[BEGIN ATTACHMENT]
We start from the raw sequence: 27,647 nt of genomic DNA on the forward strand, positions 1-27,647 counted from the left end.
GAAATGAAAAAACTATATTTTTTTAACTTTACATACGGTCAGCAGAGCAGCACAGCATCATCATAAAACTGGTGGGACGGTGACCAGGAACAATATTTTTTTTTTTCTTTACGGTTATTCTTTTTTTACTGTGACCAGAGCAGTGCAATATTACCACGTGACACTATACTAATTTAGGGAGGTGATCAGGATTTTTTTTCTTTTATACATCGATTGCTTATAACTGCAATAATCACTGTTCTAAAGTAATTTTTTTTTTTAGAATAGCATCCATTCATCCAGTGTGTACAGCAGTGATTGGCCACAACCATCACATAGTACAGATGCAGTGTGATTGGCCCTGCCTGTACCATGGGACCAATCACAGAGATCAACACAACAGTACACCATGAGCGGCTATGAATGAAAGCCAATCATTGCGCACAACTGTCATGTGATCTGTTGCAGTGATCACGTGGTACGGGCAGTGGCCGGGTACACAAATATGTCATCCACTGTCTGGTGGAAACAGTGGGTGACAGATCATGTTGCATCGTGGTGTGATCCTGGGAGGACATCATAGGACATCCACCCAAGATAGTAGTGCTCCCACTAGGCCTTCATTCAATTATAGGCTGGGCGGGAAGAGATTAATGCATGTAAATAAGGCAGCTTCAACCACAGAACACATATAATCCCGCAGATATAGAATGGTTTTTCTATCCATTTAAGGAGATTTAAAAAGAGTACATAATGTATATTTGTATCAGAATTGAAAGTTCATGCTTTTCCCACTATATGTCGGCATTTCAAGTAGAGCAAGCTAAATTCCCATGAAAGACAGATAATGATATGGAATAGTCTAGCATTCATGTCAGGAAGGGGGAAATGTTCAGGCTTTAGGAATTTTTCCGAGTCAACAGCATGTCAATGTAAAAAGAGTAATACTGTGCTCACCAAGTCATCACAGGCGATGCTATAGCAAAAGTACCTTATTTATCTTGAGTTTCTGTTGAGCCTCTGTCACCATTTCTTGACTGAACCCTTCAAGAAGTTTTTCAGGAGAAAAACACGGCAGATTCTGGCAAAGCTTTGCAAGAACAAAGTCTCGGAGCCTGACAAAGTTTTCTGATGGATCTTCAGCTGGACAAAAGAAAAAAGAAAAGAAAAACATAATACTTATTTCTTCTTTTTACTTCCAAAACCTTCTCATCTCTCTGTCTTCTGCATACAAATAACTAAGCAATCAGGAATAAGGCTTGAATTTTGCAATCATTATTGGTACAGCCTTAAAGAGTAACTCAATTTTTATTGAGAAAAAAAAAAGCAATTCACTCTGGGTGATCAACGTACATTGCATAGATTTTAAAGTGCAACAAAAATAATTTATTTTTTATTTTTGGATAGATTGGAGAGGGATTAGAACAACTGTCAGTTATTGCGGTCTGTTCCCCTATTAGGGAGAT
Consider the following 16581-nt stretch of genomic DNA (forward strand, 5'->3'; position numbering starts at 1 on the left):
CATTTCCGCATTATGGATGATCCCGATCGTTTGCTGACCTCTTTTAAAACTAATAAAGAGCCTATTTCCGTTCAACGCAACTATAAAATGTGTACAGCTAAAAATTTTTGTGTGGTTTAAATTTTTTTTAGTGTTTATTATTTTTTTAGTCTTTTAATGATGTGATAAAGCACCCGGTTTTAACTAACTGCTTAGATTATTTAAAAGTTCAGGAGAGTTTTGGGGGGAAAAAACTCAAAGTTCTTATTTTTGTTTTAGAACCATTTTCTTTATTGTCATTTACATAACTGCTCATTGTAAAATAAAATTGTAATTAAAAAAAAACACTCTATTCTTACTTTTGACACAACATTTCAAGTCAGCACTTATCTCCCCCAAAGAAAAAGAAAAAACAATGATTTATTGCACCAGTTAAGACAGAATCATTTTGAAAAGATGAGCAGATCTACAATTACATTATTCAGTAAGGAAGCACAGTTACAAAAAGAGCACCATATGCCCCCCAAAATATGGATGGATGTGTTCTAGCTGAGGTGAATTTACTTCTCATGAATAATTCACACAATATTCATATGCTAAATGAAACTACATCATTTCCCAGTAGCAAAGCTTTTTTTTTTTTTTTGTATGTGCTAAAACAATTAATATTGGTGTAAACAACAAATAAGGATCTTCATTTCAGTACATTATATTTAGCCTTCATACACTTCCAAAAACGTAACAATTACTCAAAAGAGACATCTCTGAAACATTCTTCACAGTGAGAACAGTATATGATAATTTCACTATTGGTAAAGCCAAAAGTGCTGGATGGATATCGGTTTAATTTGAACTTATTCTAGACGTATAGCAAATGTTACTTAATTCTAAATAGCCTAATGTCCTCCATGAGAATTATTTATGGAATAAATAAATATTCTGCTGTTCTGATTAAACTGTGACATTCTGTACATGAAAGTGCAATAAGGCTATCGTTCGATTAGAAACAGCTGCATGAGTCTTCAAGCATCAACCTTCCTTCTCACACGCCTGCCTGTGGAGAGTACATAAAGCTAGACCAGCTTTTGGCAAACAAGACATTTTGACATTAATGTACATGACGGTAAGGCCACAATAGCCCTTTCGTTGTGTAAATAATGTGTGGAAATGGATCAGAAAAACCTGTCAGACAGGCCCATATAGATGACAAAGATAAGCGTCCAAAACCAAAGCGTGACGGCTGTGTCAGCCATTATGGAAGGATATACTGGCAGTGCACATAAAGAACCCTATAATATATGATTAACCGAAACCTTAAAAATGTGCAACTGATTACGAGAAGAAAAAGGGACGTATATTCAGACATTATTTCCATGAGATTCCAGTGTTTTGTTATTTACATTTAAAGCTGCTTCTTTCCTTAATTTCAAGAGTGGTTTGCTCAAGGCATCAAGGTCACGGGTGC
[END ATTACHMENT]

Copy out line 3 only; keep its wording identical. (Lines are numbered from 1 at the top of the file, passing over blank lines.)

Consider the following 16581-nt stretch of genomic DNA (forward strand, 5'->3'; position numbering starts at 1 on the left):